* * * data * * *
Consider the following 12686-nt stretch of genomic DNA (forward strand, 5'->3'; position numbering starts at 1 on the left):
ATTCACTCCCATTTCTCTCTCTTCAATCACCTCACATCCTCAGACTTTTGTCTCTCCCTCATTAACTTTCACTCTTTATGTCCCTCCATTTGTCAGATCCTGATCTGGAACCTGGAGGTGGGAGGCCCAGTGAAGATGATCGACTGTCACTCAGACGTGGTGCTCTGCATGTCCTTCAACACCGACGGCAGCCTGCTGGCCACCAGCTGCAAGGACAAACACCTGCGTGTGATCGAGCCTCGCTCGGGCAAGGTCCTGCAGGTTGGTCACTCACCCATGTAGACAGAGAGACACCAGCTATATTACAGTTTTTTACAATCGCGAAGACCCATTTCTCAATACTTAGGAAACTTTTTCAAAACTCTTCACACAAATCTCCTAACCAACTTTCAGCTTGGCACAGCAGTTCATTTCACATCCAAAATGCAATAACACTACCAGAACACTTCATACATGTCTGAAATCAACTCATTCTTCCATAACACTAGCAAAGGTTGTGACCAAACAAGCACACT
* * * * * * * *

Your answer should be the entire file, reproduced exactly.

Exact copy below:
Consider the following 12686-nt stretch of genomic DNA (forward strand, 5'->3'; position numbering starts at 1 on the left):
ATTCACTCCCATTTCTCTCTCTTCAATCACCTCACATCCTCAGACTTTTGTCTCTCCCTCATTAACTTTCACTCTTTATGTCCCTCCATTTGTCAGATCCTGATCTGGAACCTGGAGGTGGGAGGCCCAGTGAAGATGATCGACTGTCACTCAGACGTGGTGCTCTGCATGTCCTTCAACACCGACGGCAGCCTGCTGGCCACCAGCTGCAAGGACAAACACCTGCGTGTGATCGAGCCTCGCTCGGGCAAGGTCCTGCAGGTTGGTCACTCACCCATGTAGACAGAGAGACACCAGCTATATTACAGTTTTTTACAATCGCGAAGACCCATTTCTCAATACTTAGGAAACTTTTTCAAAACTCTTCACACAAATCTCCTAACCAACTTTCAGCTTGGCACAGCAGTTCATTTCACATCCAAAATGCAATAACACTACCAGAACACTTCATACATGTCTGAAATCAACTCATTCTTCCATAACACTAGCAAAGGTTGTGACCAAACAAGCACACT